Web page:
Last week, over on Fordham Institute’s Common Core Watch blog, Robert Pondiscio wrote on the importance of shifting our thinking from one of teacher quality to one of quality teaching.
This is an idea to which I have long subscribed. Working in the education reform field, I grew amazed (and frustrated) by those who thought we could raise up all schools without working in partnership with educators. Surprised by those who believed that harsher teacher evaluation would result in improved teacher quality. And completely disenchanted with those who subscribed to the notion that educators were the problem causing all that wrong with the schools, instead of the central, necessary actor in improvement efforts.
So what does one do with all of this? Much reflection of the past two years has helped me better understand what is needed to provide every child — regardless of race, family income, or zip code — with a high-quality public education. I had to remember all the great lessons I learned about instruction as chief of staff at the National Reading Panel. About engagement as executive director of the Pennsylvania STEM Initiative. About research during my tenure at American Institutes for Research. And even about why I started Eduflack in the first place.
With all of that in mind, I am proud to announce that this month I am officially joining the Woodrow Wilson National Fellowship Foundation.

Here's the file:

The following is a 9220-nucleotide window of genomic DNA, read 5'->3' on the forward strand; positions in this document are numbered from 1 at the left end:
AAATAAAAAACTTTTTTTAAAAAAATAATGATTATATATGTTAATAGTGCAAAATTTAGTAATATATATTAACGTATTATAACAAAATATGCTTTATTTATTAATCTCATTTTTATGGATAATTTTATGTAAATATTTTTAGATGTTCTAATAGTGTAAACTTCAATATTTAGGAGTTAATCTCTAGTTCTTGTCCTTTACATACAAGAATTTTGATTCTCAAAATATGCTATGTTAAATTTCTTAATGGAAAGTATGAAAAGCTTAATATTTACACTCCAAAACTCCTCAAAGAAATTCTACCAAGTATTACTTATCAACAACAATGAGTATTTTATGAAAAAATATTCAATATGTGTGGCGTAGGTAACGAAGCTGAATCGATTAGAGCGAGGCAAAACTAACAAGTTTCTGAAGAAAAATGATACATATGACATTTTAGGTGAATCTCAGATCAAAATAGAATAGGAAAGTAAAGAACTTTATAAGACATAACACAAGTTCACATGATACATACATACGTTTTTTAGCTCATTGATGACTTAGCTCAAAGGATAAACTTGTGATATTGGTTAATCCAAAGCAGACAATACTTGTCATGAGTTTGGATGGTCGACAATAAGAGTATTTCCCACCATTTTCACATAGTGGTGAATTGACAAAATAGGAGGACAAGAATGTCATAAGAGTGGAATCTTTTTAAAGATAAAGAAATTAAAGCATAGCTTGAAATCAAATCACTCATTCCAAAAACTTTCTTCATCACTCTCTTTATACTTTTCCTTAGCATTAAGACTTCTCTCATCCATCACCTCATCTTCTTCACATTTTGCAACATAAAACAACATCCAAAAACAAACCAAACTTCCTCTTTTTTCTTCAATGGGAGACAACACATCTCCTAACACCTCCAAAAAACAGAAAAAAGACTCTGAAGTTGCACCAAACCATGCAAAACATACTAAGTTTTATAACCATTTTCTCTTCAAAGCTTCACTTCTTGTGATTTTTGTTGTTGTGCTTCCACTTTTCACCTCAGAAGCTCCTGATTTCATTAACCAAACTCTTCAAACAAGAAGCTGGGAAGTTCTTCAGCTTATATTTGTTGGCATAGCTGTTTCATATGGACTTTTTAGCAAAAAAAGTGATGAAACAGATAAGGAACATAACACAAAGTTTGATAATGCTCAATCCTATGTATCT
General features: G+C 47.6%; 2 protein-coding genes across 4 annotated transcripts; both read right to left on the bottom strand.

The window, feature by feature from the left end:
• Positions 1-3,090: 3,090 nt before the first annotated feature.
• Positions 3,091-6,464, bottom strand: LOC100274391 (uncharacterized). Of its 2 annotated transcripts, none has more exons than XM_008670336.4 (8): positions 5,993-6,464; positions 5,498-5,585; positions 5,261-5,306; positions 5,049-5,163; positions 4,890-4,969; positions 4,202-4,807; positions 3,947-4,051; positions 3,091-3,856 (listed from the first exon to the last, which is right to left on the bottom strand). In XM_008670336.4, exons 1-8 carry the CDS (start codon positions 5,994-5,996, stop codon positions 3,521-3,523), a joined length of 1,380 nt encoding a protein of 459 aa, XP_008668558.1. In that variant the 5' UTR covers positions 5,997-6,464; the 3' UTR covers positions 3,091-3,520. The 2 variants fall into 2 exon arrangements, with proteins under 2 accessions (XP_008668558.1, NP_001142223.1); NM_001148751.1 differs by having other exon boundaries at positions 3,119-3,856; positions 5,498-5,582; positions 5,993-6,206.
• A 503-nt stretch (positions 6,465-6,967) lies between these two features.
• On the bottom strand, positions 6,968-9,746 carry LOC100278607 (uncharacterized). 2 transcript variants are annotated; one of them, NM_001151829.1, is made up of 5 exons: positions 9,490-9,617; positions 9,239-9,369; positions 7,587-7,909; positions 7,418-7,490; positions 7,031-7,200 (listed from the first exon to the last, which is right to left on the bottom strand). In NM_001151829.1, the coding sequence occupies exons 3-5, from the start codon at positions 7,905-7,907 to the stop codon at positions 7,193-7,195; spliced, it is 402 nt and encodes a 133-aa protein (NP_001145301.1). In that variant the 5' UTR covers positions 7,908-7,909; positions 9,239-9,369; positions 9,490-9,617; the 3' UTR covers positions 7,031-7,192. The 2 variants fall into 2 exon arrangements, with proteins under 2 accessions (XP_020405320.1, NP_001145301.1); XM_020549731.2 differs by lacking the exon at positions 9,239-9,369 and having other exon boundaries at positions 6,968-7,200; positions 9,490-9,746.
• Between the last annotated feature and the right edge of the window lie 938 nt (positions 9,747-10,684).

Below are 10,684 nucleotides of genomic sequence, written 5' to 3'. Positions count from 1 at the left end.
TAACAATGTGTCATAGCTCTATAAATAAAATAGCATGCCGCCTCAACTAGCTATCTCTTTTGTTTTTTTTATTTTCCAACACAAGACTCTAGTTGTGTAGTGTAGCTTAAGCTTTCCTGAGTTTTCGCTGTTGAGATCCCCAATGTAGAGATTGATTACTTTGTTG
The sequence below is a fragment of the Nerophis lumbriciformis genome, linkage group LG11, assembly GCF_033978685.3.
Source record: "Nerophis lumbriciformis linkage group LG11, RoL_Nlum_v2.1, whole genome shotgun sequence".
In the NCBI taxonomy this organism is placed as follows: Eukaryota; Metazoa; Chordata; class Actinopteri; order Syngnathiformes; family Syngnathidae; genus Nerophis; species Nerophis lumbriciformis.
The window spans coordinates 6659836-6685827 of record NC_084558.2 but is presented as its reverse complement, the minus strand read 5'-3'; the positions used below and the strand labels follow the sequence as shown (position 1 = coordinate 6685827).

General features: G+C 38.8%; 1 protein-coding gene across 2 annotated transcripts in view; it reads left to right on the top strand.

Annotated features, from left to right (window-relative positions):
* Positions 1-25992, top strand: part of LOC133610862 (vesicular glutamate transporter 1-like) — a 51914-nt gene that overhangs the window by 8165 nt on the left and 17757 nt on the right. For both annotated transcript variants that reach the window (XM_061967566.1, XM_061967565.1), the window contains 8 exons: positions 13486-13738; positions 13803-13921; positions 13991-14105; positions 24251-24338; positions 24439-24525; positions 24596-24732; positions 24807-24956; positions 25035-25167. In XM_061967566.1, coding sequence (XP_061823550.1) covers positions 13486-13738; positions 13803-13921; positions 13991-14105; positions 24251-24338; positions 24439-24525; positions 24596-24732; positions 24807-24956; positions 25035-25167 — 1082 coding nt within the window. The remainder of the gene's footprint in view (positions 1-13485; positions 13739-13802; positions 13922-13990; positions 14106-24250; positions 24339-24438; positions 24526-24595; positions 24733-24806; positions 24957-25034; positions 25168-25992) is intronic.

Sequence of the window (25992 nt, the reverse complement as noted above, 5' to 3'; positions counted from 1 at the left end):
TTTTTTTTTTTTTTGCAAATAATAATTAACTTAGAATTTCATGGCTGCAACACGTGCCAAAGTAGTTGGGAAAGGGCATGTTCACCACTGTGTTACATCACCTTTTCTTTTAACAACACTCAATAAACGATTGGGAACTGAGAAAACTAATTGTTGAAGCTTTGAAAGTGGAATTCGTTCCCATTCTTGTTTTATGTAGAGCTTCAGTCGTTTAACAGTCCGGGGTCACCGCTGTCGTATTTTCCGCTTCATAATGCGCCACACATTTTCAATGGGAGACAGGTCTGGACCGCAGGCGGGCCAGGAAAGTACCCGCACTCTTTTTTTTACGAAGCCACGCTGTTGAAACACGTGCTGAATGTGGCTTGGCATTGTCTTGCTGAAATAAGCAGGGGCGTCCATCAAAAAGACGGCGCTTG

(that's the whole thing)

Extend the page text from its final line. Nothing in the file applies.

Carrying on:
Some may know Woodrow Wilson for its longstanding work in foreign affairs through its Pickering Fellowships. Others may know of the number of doctoral dissertation fellowships it has awarded through its Newcombe and Women’s Studies programs. All of these are enormously important to the tapestry of elevating scholarship and learning in higher education today.
I am particularly proud to now be a part of the foundation’s work with its Teaching Fellows efforts. Under the leadership of foundation president Arthur Levine, the former president of Teachers College, Woodrow Wilson has sought to redefine how we prepare teachers and teacher leaders for the 21st century.
Woodrow Wilson is currently working in five states — Georgia, Indiana, Michigan, New Jersey, and Ohio — to train the next generation of STEM educators. Working in collaboration with the Governor’s offices and a number of IHEs in each state, Woodrow Wilson “recruits and trains the nation’s best and brightest recent graduates and career changers with STEM backgrounds to teach in middle and high school science and math classrooms.”
And this work is now being further enhanced by the foundation’s MBA Fellowship in Education Leadership which “recruits and prepares outstanding leaders for schools and districts in participating states, with an integrated business and education curriculum, a focus on intensive in-school experience, and ongoing mentoring.”
I’m enormously excited to be part of the terrific team that is the Woodrow Wilson Foundation and to work with Dr. Levine and company to further elevate the teaching profession and further the necessary shift from rhetoric on teacher quality to action on quality teaching.
In addition to going home rhetorically, it also means that Eduflack is also physically returning home. This Jersey boy is off to Princeton, NJ, where I actually did my pre-k studies. And the whole edufamily will now be living just a town over from my dear edu-parents.
I’ll continue to write on the Eduflack blog (as well as my new Dadprovement blog), and will still be posting on a Twitter at @Eduflack. So keep reading!
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[…] Over on my Eduflack blog today, I wrote of a big family decision to change jobs and move the entire clan to New Jersey. […]